By Garwin Davis
KINGSTON, Jamaica (JIS) – United States Ambassador to Jamaica, Donald Tapia, is calling for a united approach among nations in combatting the growing problem of cybercrime.
Addressing a cybersecurity workshop for Latin American and Caribbean countries in Montego Bay, he noted that while the internet has changed lives, ushered in new industries and provided for greater connectivity at lower costs, it has also brought cyber-related threats.
“Billions of devices are connected to the Internet, some with relatively little attention to security, while bad actors have become bigger and better equipped to launch cyberattacks and nations have been hard-pressed to keep up,” ambassador Tapia said.
He noted that banks have been spending billions of dollars on security devices to protect their operations and customers. “The global reach of the Internet allows individuals, criminal organisations and even nations to impact not just the region but the whole world. Because of the transnational nature of the issue, we must all work together to tackle these shared threats,” adding, “Internet growth has obviously brought numerous opportunities for the region [but] we have to be vigilant in our approach going forward,” he said.
Minister of science, energy and technology, Fayval Williams, agreed, citing a 2018 report on cybercrime, which showed that there has been an increase in credit and debit card fraud locally as well as identity theft and ransom-related emails.
“These are only a few of the cases that emphasise the need for vigilance on the part of everyone and also the need for countries to have a robust cyber infrastructure,” ambassador Tapia added “that the regional workshop represents a significant step in addressing cybercrime as a national security and economic priority”.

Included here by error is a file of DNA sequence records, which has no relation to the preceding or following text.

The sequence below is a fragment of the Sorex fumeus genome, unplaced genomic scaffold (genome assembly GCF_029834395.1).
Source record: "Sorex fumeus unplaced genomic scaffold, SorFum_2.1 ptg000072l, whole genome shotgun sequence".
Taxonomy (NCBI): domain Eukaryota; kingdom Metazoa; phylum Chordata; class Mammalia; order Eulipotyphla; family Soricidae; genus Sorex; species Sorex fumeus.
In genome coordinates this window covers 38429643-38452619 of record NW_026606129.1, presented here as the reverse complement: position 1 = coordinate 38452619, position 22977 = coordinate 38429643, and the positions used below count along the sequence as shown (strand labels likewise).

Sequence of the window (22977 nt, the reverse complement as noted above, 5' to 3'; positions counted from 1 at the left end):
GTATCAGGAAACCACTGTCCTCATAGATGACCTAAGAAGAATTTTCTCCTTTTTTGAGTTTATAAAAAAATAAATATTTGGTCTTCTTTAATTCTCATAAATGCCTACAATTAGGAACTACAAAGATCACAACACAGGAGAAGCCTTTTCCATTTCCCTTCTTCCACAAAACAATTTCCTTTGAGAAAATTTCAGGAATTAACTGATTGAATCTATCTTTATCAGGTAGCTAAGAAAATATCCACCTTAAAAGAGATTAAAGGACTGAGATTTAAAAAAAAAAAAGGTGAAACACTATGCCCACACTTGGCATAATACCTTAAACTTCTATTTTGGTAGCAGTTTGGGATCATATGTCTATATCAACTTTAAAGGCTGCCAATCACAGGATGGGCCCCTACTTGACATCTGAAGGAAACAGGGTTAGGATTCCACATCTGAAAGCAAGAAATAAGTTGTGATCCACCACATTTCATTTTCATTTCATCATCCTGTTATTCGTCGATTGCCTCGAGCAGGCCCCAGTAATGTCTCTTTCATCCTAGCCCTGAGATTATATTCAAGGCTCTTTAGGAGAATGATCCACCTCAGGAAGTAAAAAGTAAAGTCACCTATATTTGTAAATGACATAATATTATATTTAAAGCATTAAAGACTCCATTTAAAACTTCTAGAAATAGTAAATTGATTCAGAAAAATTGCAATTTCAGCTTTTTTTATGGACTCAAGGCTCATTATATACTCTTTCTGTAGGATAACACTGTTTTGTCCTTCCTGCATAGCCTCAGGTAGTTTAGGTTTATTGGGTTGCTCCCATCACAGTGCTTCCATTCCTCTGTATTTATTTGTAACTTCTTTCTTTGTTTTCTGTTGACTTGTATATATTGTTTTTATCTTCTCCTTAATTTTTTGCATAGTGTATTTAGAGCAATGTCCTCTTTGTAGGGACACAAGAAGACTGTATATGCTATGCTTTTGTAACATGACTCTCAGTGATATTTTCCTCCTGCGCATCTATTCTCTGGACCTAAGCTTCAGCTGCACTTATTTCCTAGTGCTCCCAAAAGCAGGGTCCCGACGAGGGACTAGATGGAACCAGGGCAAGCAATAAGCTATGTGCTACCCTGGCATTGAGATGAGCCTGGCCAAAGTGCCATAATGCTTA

He noted that the countries of the Americas have planned several events throughout 2020 that will “strengthen our mutual national security to advance the security of our citizens. A key element of these programmes is to help dismantle transnational criminals and terrorist organisations while curbing the trafficking of illicit goods and people,” he said.
Previously, minister Williams, said the government of Jamaica is developing critical partnerships to strengthen the country’s defence against cybercrime.
She noted that the Organization of American States (OAS) through its Inter-American Committee against Terrorism, has been working with the Jamaica Cyber Incident Response Team (JaCIRT) to implement an early warning system. “This system will help to fortify Jamaica’s cyber infrastructure by facilitating the delivery of more timely alerts regarding cyberthreats,” she said.
The Jamaican government has begun to engage in meaningful discourse “to shape our legislative framework to protect our identities and data”, she noted. The Data Protection Bill, which is before parliament, will provide a powerful tool in safeguarding the country’s digital space.
“The Bill, the minister said, will usher in a new paradigm and establish a uniform, robust and clear framework with respect to the protection of people’s personal and sensitive personal data. We are creating a firm ground upon which every Jamaican, organisation and industry can trust that they are operating in a system that works,” she added.